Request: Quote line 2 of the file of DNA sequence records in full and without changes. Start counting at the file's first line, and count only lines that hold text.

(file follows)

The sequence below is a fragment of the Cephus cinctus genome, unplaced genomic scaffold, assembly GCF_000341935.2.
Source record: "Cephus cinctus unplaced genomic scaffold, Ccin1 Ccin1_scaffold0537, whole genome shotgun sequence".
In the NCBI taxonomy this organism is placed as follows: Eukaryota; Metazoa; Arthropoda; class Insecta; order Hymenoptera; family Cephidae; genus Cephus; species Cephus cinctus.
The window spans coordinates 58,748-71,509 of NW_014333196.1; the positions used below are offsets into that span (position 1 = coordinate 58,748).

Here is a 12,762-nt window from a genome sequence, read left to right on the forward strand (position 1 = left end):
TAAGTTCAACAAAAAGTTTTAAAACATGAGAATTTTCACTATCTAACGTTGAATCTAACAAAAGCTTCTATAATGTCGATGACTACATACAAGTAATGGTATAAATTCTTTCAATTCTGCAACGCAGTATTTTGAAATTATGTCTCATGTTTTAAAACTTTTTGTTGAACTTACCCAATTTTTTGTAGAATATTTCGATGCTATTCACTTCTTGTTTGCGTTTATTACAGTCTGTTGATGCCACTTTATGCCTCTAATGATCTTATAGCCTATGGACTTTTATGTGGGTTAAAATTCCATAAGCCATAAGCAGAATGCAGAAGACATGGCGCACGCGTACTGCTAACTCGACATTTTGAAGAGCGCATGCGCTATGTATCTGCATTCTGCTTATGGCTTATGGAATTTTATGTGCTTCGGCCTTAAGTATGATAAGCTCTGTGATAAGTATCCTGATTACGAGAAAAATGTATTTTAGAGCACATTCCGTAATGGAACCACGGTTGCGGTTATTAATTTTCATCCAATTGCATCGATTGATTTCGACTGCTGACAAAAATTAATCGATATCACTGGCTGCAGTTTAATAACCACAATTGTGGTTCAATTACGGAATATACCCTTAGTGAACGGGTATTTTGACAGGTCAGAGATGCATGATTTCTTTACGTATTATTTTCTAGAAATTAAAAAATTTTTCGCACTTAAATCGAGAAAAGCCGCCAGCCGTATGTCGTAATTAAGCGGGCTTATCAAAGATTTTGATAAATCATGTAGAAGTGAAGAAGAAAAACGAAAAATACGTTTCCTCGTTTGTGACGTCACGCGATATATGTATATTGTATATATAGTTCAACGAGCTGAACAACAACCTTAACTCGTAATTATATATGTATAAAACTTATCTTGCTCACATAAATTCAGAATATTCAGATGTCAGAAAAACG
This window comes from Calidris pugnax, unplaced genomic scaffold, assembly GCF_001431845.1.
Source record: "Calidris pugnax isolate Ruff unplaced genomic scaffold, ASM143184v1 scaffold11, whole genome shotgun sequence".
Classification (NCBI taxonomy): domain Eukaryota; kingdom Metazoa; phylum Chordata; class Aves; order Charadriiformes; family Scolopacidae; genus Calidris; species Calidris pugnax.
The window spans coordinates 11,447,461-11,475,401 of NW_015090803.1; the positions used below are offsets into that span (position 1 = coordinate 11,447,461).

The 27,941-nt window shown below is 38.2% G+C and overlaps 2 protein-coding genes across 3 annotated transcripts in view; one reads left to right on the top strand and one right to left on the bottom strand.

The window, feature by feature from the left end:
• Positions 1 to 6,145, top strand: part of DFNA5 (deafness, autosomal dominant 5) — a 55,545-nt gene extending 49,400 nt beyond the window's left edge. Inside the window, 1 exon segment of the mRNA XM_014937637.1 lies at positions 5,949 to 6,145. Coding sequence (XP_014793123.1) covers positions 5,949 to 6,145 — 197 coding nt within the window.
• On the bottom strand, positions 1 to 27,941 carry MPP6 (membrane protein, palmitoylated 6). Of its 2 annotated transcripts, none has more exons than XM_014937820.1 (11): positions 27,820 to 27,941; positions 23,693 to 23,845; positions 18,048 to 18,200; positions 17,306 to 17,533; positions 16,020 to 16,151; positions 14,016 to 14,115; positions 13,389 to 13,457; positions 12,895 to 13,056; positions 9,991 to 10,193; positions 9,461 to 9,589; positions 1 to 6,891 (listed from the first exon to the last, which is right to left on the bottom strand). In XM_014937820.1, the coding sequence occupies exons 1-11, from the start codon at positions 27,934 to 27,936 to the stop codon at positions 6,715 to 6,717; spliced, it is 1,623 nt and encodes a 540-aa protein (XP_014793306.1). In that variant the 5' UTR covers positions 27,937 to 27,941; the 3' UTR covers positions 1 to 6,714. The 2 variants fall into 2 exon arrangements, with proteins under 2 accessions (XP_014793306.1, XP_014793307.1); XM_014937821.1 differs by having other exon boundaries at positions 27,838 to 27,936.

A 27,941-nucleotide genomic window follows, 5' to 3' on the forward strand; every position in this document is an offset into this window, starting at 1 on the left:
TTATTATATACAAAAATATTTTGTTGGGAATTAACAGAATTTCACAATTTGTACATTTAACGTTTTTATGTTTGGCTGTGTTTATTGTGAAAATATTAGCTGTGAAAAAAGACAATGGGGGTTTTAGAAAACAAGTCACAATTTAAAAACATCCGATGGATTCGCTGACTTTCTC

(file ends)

Source record: "Cephus cinctus unplaced genomic scaffold, Ccin1 Ccin1_scaffold0537, whole genome shotgun sequence".